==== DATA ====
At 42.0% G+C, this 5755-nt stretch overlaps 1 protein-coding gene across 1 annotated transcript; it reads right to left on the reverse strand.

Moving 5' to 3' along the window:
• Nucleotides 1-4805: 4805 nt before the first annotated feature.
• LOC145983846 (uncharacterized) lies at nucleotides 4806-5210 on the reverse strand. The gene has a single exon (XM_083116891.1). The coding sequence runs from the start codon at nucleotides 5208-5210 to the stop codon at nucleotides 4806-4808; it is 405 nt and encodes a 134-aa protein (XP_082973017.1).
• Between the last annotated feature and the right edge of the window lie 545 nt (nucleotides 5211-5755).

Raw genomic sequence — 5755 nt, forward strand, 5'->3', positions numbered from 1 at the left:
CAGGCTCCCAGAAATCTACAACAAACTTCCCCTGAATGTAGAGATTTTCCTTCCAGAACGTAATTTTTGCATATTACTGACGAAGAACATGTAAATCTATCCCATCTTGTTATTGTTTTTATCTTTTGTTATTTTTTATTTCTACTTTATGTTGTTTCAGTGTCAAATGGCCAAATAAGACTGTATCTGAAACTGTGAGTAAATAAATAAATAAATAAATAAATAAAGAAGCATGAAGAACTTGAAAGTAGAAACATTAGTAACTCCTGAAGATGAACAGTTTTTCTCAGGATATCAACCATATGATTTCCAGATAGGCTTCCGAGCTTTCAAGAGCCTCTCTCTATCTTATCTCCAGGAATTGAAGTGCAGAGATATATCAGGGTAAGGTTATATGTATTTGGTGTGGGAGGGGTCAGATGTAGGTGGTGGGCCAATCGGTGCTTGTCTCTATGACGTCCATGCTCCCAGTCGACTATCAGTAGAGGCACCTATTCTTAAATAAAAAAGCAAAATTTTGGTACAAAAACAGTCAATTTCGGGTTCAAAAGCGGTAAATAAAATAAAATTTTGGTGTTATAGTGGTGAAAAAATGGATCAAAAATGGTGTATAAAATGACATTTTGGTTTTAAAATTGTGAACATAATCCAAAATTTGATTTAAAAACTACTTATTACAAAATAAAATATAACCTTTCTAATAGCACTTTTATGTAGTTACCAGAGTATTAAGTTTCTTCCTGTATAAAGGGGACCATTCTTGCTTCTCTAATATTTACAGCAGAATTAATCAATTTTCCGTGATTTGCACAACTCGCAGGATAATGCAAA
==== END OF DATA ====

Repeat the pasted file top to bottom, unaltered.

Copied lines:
At 42.0% G+C, this 5755-nt stretch overlaps 1 protein-coding gene across 1 annotated transcript; it reads right to left on the reverse strand.

Moving 5' to 3' along the window:
• Nucleotides 1-4805: 4805 nt before the first annotated feature.
• LOC145983846 (uncharacterized) lies at nucleotides 4806-5210 on the reverse strand. The gene has a single exon (XM_083116891.1). The coding sequence runs from the start codon at nucleotides 5208-5210 to the stop codon at nucleotides 4806-4808; it is 405 nt and encodes a 134-aa protein (XP_082973017.1).
• Between the last annotated feature and the right edge of the window lie 545 nt (nucleotides 5211-5755).

Raw genomic sequence — 5755 nt, forward strand, 5'->3', positions numbered from 1 at the left:
CAGGCTCCCAGAAATCTACAACAAACTTCCCCTGAATGTAGAGATTTTCCTTCCAGAACGTAATTTTTGCATATTACTGACGAAGAACATGTAAATCTATCCCATCTTGTTATTGTTTTTATCTTTTGTTATTTTTTATTTCTACTTTATGTTGTTTCAGTGTCAAATGGCCAAATAAGACTGTATCTGAAACTGTGAGTAAATAAATAAATAAATAAATAAATAAAGAAGCATGAAGAACTTGAAAGTAGAAACATTAGTAACTCCTGAAGATGAACAGTTTTTCTCAGGATATCAACCATATGATTTCCAGATAGGCTTCCGAGCTTTCAAGAGCCTCTCTCTATCTTATCTCCAGGAATTGAAGTGCAGAGATATATCAGGGTAAGGTTATATGTATTTGGTGTGGGAGGGGTCAGATGTAGGTGGTGGGCCAATCGGTGCTTGTCTCTATGACGTCCATGCTCCCAGTCGACTATCAGTAGAGGCACCTATTCTTAAATAAAAAAGCAAAATTTTGGTACAAAAACAGTCAATTTCGGGTTCAAAAGCGGTAAATAAAATAAAATTTTGGTGTTATAGTGGTGAAAAAATGGATCAAAAATGGTGTATAAAATGACATTTTGGTTTTAAAATTGTGAACATAATCCAAAATTTGATTTAAAAACTACTTATTACAAAATAAAATATAACCTTTCTAATAGCACTTTTATGTAGTTACCAGAGTATTAAGTTTCTTCCTGTATAAAGGGGACCATTCTTGCTTCTCTAATATTTACAGCAGAATTAATCAATTTTCCGTGATTTGCACAACTCGCAGGATAATGCAAA